“Blanchett remains best when playing unravelling women, however this is not a companion performance to her signature Oscar winning role in Blue Jasmine (2013) but rather I found myself thinking of another of her creations. The bored housewife who chooses to be kidnapped by bank robbers rather than continue filling her days with housework, in Bandits (2001). Bernadette is just as trapped as Kate Wheeler was and Blanchett manages to imbue her with the right chaotic temperenant to convey a woman confined by psychological trappings she can’t begin to face, let alone conquer. She’s always been a master of gestural acting and here she plays up her facial expressions and gives her body movement a fussy restless energy to show us how Bernadette is longing for more.”
We first meet Frances Price (Michelle Pfeiffer) in her huge Upper East Side mansion. The brown wood and the enormous space she lives in indicates immediately how wealthy and insular she is. Her son Malcolm (Lucas Hedges) and his girlfriend (Imogen Poots) announce their engagement to each other but are afraid to tell Frances. Another indication that Frances might not be the easiest person to deal with. And when a few scenes later she calls her lawyer a pig in French to his face, making sure he knows it and she gets away with it, the characterization is complete.
The lawyer was telling Frances that her wealth is no more. She’s forced to accept a friend’s offer of a free apartment in Paris. Across the ocean she and Malcolm go, bringing along their cat Little Frank, named after her dead husband. She plans to live in Paris as long as her money lasts which by the way she spends won’t be that long. The filmmakers behind French Exit, screenwriter Patrick DeWitt adapting his novel and director Azazel Jacob, understand that these insular privileged characters would be odd. They would act idiosyncratically, they would be unknowingly rude, they would not have a concept for how much anything costs. They live in their own world. So when the cat starts talking – in the voice of Tracy Letts – you go with it. Looking at them with any real world framework or rule book is a futile task. You might as well turn off the movie.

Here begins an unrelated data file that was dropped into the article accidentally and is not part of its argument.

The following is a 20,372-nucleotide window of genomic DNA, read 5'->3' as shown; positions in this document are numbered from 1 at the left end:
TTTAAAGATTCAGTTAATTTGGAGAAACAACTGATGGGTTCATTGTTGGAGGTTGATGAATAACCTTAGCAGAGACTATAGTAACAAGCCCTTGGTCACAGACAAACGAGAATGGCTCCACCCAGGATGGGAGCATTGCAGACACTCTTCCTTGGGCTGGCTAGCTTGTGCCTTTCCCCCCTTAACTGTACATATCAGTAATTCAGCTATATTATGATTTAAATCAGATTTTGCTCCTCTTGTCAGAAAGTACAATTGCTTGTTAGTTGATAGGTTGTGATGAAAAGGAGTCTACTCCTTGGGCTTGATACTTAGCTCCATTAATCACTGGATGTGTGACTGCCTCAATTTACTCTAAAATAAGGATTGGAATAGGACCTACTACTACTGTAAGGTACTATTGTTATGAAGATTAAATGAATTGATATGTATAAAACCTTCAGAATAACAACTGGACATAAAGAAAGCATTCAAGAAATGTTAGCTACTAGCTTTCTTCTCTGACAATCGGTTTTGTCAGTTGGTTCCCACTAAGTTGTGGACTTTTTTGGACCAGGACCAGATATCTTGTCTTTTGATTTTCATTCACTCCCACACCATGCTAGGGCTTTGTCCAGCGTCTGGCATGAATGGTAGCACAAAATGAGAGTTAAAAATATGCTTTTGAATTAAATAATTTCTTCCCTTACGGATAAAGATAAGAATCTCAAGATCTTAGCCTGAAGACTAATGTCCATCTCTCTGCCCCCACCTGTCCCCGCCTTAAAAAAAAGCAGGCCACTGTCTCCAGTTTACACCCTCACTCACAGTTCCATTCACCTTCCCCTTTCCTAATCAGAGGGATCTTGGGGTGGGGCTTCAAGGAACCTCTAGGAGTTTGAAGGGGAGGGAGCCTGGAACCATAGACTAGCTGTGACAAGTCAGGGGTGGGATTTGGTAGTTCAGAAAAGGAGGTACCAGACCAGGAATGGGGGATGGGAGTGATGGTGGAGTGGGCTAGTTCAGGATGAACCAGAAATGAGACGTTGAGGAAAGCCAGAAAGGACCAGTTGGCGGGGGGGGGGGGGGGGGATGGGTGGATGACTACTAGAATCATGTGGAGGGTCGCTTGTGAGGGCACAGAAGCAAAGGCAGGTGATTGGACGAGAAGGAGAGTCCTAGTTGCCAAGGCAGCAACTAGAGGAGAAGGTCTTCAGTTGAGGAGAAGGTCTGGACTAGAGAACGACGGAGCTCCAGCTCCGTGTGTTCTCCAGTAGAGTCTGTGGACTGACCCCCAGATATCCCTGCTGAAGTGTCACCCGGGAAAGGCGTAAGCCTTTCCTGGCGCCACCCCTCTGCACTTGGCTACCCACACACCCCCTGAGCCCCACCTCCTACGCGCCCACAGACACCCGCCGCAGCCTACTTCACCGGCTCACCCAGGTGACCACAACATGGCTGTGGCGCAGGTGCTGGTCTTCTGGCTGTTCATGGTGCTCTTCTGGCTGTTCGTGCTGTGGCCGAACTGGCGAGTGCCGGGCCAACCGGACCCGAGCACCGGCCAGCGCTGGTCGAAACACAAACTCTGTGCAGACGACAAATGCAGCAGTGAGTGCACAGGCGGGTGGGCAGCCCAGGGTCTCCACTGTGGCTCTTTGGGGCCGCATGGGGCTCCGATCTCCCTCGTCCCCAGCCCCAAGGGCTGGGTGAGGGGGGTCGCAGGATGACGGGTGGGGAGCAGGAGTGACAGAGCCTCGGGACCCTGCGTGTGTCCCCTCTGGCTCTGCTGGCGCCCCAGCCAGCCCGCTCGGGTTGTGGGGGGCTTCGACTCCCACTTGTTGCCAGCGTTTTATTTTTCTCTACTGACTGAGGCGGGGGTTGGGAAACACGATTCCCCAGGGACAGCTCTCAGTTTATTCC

But Azazel also understands how perilous Frances’ situation is. So while the tone of the film is arch allowing the audience to laugh and enjoy how rude and cruel Frances can be. He also knows that he needs an actress to bring out the loneliness of Frances and he hit the jackpot in casting Pfeiffer who follows the film’s tone to a point. As we go along she slowly starts peeling off the affect, to show us the melancholic undertones of Frances. That’s when the performance finds its apex.
In Paris Frances and Malcolm start collecting a few eccentric friends, building a sorta family. There’s a sad widow (Valerie Mahaffey) who’s very enamored with Frances. A fortune teller (Danielle MacDonald) who sleeps with Malcolm. A soft spoken private investigator (Isaach De Bankole) who’s tasked with finding Little Frank when he runs away. Each of these characters brings another offbeat comedic note that provides levity but doesn’t add much to this quirky world we are watching besides showing us how isolated Frances increasingly becomes. She can’t make real connections, they have to be strange like her or she has to buy their companionship.